lies2

Have you ever told a lie?

If you say no, you’re lying. We all lie – sometimes intentionally, sometimes unknowingly. Christians in particular believe in not telling lies. Why? The Bible is full of references to how bad lying is. Why? Satan is the father of lies, the first teller of lies, the adversary of God (even though he’s not on equal ground). Our tendency toward lies and deceit tie us to Satan, which isn’t a positive thing in God’s eyes.

Because I’m someone who likes to challenge everything from a logical perspective, often to point out its flaws, lately I’ve pondered something – we know that lies are a sin, but is a lie always wrong?

Many of the verses in scripture that reference lies talk about bearing false witness against other people, or not keeping your promises to others. They are both selfish lies (as are most lies) but also destructive, since one is intentionally motivated to cause harm to another person, and the other shows you to be false in your promises. (God also takes promises seriously!)

But what about lies that aren’t selfish? They’re still a sin, sure, but are they wrong? Was it morally wrong for German Christians to hide Jews from the Nazis and lie about their whereabouts? If you argue yes, then you’re faced with the alternative: those that knew what the Germans intended to do with the Nazis and told the truth about their whereabouts didn’t sin by lying, but sinned in their motivation to cause harm to another person. That’s the same result as bearing false witness against another person. No lie, but an evil result.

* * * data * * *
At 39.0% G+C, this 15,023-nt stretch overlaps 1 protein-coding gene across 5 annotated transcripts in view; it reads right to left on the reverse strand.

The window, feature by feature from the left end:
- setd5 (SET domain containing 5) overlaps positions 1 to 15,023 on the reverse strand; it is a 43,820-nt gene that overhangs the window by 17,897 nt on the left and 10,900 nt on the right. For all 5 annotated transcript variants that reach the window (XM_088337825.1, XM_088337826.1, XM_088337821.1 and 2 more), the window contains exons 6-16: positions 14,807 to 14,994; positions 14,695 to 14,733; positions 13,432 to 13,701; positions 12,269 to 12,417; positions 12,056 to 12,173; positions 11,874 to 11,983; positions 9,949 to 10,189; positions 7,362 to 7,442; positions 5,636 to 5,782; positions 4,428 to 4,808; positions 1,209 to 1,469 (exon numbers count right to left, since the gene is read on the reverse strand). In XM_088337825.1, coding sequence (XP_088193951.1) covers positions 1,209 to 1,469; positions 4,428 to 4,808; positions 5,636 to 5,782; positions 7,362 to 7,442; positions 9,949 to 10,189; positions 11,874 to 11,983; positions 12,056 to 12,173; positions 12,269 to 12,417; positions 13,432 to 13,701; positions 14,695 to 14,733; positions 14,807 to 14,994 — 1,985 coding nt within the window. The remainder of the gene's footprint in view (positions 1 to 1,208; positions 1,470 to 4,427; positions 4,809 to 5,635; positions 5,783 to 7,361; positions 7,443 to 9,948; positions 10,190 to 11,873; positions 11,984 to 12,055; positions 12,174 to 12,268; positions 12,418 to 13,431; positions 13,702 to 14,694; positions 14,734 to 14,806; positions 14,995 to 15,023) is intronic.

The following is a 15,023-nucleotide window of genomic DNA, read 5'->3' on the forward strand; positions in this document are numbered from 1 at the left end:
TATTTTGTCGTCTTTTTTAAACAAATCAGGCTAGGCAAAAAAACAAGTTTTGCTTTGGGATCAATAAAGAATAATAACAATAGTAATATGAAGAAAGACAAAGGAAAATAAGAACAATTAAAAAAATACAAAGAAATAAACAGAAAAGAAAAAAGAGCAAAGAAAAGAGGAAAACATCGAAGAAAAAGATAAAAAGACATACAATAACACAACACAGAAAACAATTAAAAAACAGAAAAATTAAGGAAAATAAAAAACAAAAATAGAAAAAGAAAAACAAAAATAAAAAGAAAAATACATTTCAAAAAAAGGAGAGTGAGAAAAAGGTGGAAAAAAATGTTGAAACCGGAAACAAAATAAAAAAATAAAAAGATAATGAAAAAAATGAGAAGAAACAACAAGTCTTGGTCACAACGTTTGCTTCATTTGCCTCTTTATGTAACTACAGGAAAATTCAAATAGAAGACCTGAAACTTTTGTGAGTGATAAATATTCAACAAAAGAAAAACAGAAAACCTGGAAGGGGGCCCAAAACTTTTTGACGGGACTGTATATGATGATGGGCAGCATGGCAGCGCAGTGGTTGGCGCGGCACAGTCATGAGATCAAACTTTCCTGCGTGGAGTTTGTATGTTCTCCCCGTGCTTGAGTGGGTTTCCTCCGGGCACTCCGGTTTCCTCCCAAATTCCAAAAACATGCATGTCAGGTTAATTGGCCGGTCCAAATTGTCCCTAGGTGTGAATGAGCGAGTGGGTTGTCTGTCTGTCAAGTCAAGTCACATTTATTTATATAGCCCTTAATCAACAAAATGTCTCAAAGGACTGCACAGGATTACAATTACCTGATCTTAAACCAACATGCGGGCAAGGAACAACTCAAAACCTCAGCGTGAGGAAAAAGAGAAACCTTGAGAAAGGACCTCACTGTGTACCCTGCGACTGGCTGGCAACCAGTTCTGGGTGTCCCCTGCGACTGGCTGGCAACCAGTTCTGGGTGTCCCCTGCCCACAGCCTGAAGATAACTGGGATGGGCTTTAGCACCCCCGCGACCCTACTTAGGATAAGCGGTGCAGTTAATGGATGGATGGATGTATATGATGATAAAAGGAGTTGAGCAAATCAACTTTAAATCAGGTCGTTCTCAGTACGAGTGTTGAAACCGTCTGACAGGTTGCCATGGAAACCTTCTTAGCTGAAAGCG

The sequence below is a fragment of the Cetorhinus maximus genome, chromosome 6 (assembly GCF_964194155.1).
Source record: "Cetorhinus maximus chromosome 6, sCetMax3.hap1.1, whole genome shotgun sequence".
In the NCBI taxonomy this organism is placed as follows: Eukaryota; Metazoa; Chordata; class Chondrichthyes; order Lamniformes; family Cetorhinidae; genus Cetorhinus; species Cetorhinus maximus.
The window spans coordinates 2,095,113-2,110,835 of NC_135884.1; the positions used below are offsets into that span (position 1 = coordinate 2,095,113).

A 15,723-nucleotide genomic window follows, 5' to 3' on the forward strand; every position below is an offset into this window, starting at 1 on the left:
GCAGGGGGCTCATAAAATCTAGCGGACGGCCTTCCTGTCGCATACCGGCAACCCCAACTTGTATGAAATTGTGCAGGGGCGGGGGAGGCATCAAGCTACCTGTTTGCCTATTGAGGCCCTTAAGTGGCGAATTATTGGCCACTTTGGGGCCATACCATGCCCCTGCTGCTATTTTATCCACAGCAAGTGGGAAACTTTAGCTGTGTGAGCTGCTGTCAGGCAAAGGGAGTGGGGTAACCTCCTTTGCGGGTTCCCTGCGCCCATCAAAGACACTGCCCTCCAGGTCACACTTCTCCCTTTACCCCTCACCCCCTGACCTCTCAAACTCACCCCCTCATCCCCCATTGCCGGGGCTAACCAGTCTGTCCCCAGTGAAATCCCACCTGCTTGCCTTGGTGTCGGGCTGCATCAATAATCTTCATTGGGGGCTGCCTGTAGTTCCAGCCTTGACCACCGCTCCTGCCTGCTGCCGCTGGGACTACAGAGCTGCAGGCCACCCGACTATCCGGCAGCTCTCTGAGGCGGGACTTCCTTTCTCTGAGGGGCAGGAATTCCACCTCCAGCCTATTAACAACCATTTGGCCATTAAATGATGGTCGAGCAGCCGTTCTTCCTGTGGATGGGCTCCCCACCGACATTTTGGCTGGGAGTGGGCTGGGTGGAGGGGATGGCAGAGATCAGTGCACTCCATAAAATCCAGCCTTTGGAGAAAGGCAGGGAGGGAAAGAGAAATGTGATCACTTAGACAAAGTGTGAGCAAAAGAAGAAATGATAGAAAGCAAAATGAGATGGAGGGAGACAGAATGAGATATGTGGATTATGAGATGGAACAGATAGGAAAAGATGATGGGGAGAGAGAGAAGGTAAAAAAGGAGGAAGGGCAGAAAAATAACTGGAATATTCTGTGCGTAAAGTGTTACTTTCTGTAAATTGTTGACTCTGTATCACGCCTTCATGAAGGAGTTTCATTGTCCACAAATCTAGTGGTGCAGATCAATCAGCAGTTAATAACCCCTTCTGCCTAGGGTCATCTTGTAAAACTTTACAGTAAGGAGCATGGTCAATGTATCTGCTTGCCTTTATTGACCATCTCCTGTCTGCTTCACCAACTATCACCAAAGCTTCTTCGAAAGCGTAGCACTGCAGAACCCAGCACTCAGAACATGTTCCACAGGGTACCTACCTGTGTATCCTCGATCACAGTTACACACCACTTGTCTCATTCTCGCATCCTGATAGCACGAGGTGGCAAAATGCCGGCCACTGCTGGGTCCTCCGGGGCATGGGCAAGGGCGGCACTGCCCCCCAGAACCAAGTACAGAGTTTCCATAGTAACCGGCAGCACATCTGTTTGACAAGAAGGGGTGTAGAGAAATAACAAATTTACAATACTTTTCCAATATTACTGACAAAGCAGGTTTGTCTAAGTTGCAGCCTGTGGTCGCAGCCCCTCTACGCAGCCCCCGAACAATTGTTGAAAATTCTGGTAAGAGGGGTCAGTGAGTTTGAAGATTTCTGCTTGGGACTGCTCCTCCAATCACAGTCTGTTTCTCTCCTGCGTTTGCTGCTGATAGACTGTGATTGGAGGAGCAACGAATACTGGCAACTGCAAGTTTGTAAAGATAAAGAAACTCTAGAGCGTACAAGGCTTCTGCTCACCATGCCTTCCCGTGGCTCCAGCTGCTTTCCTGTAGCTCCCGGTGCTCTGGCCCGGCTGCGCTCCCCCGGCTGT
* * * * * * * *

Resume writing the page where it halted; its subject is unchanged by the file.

The truth can be as evil as a lie, and just as sinful. What matters most is the intention behind our truth or lies. Selfish lies and selfish truths are just as destructive; do we lie to protect ourselves, or tell the truth to punish someone else? If you take even the smallest amount of self-satisfaction in telling a truth that is going to harm another person, you’re sinning. But if you tell a lie, you’re also sinning.

Sin is inevitable. We can’t escape it, justify it, or run away from it, which is why God gives us an out in Jesus to be forgiven for it. We’re still supposed to guard our words and not tell selfish lies or selfish truths, but in those impossible situations where the truth would do more harm than a lie, or a lie would protect lives, we’re covered because under Christ’s blood, all sins, even well-intentioned ones, are forgiven. As Gandalf would say, “that’s a comforting thought.”